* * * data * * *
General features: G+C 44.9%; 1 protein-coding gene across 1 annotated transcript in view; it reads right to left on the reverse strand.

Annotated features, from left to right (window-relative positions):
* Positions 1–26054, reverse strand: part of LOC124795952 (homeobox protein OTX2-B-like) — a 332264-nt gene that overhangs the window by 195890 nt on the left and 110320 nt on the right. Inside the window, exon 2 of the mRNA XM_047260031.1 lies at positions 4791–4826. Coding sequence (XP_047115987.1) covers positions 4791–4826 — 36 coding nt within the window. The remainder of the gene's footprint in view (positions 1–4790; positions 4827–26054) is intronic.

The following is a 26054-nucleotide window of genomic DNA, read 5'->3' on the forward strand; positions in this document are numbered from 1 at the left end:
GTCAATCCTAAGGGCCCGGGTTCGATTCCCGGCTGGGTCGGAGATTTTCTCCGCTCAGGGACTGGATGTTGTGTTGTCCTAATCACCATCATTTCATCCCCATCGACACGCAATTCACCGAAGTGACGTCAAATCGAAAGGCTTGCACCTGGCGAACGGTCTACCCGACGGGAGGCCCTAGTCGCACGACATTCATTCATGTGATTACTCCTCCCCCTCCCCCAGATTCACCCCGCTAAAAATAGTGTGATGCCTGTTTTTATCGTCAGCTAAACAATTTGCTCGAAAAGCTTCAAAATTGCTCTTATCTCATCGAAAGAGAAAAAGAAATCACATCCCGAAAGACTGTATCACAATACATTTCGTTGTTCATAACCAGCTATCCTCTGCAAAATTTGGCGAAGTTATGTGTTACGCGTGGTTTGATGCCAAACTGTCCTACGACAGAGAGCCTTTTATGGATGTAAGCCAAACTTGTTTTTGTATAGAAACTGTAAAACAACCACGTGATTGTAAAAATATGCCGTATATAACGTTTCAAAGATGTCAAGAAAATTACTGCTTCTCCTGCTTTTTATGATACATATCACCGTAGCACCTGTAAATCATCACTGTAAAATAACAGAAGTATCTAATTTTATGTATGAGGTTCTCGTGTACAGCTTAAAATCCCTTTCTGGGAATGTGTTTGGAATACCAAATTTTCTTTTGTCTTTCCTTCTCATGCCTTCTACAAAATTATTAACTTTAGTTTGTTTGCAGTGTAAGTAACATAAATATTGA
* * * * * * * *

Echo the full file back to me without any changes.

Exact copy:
General features: G+C 44.9%; 1 protein-coding gene across 1 annotated transcript in view; it reads right to left on the reverse strand.

Annotated features, from left to right (window-relative positions):
* Positions 1–26054, reverse strand: part of LOC124795952 (homeobox protein OTX2-B-like) — a 332264-nt gene that overhangs the window by 195890 nt on the left and 110320 nt on the right. Inside the window, exon 2 of the mRNA XM_047260031.1 lies at positions 4791–4826. Coding sequence (XP_047115987.1) covers positions 4791–4826 — 36 coding nt within the window. The remainder of the gene's footprint in view (positions 1–4790; positions 4827–26054) is intronic.

The following is a 26054-nucleotide window of genomic DNA, read 5'->3' on the forward strand; positions in this document are numbered from 1 at the left end:
GTCAATCCTAAGGGCCCGGGTTCGATTCCCGGCTGGGTCGGAGATTTTCTCCGCTCAGGGACTGGATGTTGTGTTGTCCTAATCACCATCATTTCATCCCCATCGACACGCAATTCACCGAAGTGACGTCAAATCGAAAGGCTTGCACCTGGCGAACGGTCTACCCGACGGGAGGCCCTAGTCGCACGACATTCATTCATGTGATTACTCCTCCCCCTCCCCCAGATTCACCCCGCTAAAAATAGTGTGATGCCTGTTTTTATCGTCAGCTAAACAATTTGCTCGAAAAGCTTCAAAATTGCTCTTATCTCATCGAAAGAGAAAAAGAAATCACATCCCGAAAGACTGTATCACAATACATTTCGTTGTTCATAACCAGCTATCCTCTGCAAAATTTGGCGAAGTTATGTGTTACGCGTGGTTTGATGCCAAACTGTCCTACGACAGAGAGCCTTTTATGGATGTAAGCCAAACTTGTTTTTGTATAGAAACTGTAAAACAACCACGTGATTGTAAAAATATGCCGTATATAACGTTTCAAAGATGTCAAGAAAATTACTGCTTCTCCTGCTTTTTATGATACATATCACCGTAGCACCTGTAAATCATCACTGTAAAATAACAGAAGTATCTAATTTTATGTATGAGGTTCTCGTGTACAGCTTAAAATCCCTTTCTGGGAATGTGTTTGGAATACCAAATTTTCTTTTGTCTTTCCTTCTCATGCCTTCTACAAAATTATTAACTTTAGTTTGTTTGCAGTGTAAGTAACATAAATATTGA